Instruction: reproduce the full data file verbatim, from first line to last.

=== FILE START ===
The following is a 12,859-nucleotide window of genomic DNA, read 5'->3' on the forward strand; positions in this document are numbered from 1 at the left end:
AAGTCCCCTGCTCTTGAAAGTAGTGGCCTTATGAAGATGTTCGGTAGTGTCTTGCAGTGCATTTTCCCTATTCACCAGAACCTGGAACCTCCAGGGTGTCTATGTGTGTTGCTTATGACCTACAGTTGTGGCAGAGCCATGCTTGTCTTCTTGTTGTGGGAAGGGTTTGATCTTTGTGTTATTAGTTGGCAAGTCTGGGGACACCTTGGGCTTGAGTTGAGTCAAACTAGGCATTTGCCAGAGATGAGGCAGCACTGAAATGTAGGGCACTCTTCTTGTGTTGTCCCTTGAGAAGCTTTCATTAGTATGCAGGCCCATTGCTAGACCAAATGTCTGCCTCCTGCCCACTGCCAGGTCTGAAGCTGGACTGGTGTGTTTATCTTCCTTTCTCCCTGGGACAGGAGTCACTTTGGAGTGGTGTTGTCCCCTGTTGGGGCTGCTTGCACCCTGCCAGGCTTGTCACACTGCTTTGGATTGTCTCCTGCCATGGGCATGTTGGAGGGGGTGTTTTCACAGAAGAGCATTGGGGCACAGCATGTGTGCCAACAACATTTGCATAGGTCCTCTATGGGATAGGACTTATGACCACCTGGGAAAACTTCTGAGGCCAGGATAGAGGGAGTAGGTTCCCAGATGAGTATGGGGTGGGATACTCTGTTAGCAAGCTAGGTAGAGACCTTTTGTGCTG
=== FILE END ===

The following is a 12,859-nucleotide window of genomic DNA, read 5'->3' on the forward strand; positions in this document are numbered from 1 at the left end:
AAGTCCCCTGCTCTTGAAAGTAGTGGCCTTATGAAGATGTTCGGTAGTGTCTTGCAGTGCATTTTCCCTATTCACCAGAACCTGGAACCTCCAGGGTGTCTATGTGTGTTGCTTATGACCTACAGTTGTGGCAGAGCCATGCTTGTCTTCTTGTTGTGGGAAGGGTTTGATCTTTGTGTTATTAGTTGGCAAGTCTGGGGACACCTTGGGCTTGAGTTGAGTCAAACTAGGCATTTGCCAGAGATGAGGCAGCACTGAAATGTAGGGCACTCTTCTTGTGTTGTCCCTTGAGAAGCTTTCATTAGTATGCAGGCCCATTGCTAGACCAAATGTCTGCCTCCTGCCCACTGCCAGGTCTGAAGCTGGACTGGTGTGTTTATCTTCCTTTCTCCCTGGGACAGGAGTCACTTTGGAGTGGTGTTGTCCCCTGTTGGGGCTGCTTGCACCCTGCCAGGCTTGTCACACTGCTTTGGATTGTCTCCTGCCATGGGCATGTTGGAGGGGGTGTTTTCACAGAAGAGCATTGGGGCACAGCATGTGTGCCAACAACATTTGCATAGGTCCTCTATGGGATAGGACTTATGACCACCTGGGAAAACTTCTGAGGCCAGGATAGAGGGAGTAGGTTCCCAGATGAGTATGGGGTGGGATACTCTGTTAGCAAGCTAGGTAGAGACCTTTTGTGCTG